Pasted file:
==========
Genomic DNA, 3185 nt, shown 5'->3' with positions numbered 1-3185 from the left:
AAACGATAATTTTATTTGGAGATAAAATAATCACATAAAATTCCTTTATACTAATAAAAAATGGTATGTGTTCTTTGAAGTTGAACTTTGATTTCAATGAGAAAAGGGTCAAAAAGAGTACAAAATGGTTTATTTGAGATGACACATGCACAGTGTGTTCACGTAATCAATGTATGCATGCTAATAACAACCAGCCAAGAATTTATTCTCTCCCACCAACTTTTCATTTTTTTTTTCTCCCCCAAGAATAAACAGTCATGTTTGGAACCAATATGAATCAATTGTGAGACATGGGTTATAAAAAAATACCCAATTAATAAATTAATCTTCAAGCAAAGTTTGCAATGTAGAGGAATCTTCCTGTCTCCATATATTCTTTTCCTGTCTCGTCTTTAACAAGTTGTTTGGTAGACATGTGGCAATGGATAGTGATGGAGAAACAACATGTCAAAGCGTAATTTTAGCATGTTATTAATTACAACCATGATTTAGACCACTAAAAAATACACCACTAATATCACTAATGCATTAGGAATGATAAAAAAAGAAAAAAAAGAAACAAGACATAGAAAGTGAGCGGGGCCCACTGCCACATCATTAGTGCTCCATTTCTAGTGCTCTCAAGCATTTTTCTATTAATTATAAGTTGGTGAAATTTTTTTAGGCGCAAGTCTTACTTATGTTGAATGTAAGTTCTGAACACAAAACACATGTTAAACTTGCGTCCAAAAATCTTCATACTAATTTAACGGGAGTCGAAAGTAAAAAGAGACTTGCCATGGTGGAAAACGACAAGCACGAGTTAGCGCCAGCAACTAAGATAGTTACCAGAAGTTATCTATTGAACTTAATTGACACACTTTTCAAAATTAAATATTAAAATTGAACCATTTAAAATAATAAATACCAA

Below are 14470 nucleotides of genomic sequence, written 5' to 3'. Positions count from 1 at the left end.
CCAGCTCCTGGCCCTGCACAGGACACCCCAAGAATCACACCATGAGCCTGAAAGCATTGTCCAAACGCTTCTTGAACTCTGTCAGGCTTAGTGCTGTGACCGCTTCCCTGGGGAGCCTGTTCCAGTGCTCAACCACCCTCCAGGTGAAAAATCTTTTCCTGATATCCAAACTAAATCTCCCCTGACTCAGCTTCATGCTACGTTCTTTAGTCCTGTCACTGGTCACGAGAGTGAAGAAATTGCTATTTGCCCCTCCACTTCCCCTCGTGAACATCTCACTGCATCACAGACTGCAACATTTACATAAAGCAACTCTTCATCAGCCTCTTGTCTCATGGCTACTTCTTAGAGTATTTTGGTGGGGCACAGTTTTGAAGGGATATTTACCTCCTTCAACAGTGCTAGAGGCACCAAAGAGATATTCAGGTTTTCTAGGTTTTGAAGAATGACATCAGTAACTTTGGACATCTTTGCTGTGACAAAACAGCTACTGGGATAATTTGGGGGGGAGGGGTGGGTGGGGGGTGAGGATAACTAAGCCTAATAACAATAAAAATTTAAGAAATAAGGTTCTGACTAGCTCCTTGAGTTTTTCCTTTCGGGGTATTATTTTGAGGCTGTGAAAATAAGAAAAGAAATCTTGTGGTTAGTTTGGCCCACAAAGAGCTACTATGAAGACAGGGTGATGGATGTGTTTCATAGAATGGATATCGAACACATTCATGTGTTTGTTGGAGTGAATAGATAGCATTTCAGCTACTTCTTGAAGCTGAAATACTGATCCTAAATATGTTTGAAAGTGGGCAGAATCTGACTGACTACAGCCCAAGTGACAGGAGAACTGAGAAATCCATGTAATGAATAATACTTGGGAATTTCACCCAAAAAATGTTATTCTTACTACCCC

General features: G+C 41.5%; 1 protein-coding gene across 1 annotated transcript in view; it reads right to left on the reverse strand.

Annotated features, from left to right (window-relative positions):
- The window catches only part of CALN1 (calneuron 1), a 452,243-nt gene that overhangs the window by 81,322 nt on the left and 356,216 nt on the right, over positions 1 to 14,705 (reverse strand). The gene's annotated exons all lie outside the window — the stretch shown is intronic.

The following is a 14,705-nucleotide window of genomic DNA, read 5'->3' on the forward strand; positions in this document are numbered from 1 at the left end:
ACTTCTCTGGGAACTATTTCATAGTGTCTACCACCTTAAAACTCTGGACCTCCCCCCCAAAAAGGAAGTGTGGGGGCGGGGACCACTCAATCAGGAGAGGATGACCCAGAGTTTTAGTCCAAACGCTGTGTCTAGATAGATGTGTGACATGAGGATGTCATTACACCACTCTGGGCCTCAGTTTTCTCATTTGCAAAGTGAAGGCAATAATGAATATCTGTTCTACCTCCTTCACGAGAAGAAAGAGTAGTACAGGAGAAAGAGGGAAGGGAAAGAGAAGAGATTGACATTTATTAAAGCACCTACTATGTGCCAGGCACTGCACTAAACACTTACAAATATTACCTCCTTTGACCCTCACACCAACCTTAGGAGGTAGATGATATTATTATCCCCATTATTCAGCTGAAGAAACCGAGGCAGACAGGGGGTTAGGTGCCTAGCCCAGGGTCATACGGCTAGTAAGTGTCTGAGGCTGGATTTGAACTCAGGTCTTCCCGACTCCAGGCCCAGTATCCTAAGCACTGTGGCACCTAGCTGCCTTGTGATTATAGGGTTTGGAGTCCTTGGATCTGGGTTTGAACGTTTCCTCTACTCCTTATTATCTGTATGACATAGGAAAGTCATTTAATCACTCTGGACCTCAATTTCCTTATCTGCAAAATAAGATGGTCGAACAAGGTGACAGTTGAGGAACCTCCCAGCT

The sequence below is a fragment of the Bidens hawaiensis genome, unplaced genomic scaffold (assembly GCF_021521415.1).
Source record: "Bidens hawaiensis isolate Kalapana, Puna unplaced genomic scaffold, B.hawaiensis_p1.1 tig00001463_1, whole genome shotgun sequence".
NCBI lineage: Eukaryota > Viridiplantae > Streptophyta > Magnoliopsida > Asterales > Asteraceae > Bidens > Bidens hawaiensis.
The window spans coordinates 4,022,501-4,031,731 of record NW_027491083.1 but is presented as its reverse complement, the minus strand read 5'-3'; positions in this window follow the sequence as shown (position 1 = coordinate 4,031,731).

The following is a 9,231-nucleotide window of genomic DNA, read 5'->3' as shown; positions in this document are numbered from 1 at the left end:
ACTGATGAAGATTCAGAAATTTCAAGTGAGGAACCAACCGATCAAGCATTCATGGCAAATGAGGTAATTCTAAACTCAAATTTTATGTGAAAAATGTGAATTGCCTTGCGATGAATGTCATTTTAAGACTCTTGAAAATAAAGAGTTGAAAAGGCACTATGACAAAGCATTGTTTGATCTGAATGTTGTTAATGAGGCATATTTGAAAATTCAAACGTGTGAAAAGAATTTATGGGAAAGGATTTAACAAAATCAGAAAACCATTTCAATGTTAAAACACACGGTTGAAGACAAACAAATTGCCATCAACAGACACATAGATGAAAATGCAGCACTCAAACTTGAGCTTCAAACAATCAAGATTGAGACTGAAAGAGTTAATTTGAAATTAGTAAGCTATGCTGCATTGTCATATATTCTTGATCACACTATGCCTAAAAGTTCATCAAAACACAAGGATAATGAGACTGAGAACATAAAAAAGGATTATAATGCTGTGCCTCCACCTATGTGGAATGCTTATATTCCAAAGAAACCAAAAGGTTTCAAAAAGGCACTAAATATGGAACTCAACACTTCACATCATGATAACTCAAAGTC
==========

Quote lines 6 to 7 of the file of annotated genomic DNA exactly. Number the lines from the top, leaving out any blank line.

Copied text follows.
Annotated features, from left to right (window-relative positions):
- The window catches only part of CALN1 (calneuron 1), a 452,243-nt gene that overhangs the window by 81,322 nt on the left and 356,216 nt on the right, over positions 1 to 14,705 (reverse strand). The gene's annotated exons all lie outside the window — the stretch shown is intronic.